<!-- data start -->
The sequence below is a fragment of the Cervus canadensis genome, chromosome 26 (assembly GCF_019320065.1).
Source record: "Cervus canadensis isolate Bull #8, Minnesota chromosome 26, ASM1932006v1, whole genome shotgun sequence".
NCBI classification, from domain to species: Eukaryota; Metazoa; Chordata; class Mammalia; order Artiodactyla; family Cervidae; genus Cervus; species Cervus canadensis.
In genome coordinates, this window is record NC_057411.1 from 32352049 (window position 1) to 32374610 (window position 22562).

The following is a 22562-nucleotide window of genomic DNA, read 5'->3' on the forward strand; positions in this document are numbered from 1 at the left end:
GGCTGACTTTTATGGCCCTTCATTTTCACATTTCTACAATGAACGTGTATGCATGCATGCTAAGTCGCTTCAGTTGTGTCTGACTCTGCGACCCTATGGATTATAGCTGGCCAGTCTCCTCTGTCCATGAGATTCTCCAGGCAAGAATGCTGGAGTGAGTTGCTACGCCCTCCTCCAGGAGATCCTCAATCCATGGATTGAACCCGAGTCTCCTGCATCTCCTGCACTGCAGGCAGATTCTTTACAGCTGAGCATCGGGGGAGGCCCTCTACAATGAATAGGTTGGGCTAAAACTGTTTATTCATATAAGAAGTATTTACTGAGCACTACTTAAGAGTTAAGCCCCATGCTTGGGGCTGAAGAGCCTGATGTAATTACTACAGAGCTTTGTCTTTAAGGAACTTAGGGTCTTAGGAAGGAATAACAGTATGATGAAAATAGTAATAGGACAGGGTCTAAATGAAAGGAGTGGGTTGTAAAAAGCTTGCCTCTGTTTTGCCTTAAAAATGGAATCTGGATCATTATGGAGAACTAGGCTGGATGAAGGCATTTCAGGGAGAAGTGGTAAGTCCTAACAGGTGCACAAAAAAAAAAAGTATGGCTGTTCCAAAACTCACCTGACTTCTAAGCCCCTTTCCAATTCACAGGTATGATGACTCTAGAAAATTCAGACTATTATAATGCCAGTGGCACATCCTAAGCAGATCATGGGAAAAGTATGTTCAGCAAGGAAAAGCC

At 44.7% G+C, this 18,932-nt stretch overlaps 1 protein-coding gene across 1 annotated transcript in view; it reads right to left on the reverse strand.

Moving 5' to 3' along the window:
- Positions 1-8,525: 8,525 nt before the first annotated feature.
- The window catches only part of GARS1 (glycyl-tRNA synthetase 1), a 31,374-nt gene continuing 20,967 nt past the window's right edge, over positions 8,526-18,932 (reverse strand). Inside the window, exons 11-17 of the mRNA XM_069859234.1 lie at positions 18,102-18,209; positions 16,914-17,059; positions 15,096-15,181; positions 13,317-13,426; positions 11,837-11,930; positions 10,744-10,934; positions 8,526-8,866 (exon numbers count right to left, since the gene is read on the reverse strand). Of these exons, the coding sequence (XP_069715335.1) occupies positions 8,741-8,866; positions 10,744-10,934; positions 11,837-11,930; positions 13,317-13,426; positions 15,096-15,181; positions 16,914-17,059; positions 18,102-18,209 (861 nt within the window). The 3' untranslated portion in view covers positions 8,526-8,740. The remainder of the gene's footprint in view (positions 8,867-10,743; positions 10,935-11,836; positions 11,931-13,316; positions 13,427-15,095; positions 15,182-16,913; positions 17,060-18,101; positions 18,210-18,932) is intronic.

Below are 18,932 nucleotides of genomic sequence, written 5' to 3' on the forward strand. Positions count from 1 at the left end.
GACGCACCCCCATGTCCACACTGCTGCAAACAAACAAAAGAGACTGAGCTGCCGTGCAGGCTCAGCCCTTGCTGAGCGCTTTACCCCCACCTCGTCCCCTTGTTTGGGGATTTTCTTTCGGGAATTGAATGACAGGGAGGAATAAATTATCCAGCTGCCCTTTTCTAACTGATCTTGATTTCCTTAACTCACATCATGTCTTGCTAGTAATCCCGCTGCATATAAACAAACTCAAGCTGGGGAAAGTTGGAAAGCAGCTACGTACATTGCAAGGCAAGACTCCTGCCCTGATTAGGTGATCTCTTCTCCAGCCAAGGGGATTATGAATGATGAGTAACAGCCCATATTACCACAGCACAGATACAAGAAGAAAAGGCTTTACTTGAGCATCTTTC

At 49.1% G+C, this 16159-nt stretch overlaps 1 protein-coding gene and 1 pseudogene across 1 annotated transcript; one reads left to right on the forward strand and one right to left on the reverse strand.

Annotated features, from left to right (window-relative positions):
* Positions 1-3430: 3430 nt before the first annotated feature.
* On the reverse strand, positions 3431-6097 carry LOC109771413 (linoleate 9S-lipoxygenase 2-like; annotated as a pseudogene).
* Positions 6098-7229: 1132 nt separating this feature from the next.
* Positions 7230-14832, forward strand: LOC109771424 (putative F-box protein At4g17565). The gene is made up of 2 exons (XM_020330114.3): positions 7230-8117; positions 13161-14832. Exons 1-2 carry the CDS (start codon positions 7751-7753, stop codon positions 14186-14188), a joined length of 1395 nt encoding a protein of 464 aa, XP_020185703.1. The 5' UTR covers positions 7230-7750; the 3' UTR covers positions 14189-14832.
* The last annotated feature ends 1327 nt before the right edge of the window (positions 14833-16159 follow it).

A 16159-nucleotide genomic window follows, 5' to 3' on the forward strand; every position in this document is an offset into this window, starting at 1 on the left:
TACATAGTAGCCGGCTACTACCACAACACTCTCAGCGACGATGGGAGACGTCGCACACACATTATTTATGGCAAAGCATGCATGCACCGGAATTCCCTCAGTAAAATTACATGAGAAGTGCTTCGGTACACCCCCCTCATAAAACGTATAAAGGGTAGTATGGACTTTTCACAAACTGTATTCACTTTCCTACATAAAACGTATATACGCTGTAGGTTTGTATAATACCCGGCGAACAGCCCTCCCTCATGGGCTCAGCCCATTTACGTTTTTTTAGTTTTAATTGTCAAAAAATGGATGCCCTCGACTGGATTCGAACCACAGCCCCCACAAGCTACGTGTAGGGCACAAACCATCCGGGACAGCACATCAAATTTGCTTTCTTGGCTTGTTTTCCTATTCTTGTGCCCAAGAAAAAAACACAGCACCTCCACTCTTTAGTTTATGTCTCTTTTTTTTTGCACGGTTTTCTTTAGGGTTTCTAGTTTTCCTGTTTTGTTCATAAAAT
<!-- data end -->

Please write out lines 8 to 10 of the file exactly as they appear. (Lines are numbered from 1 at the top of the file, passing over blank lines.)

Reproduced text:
Moving 5' to 3' along the window:
- Positions 1-8,525: 8,525 nt before the first annotated feature.
- The window catches only part of GARS1 (glycyl-tRNA synthetase 1), a 31,374-nt gene continuing 20,967 nt past the window's right edge, over positions 8,526-18,932 (reverse strand). Inside the window, exons 11-17 of the mRNA XM_069859234.1 lie at positions 18,102-18,209; positions 16,914-17,059; positions 15,096-15,181; positions 13,317-13,426; positions 11,837-11,930; positions 10,744-10,934; positions 8,526-8,866 (exon numbers count right to left, since the gene is read on the reverse strand). Of these exons, the coding sequence (XP_069715335.1) occupies positions 8,741-8,866; positions 10,744-10,934; positions 11,837-11,930; positions 13,317-13,426; positions 15,096-15,181; positions 16,914-17,059; positions 18,102-18,209 (861 nt within the window). The 3' untranslated portion in view covers positions 8,526-8,740. The remainder of the gene's footprint in view (positions 8,867-10,743; positions 10,935-11,836; positions 11,931-13,316; positions 13,427-15,095; positions 15,182-16,913; positions 17,060-18,101; positions 18,210-18,932) is intronic.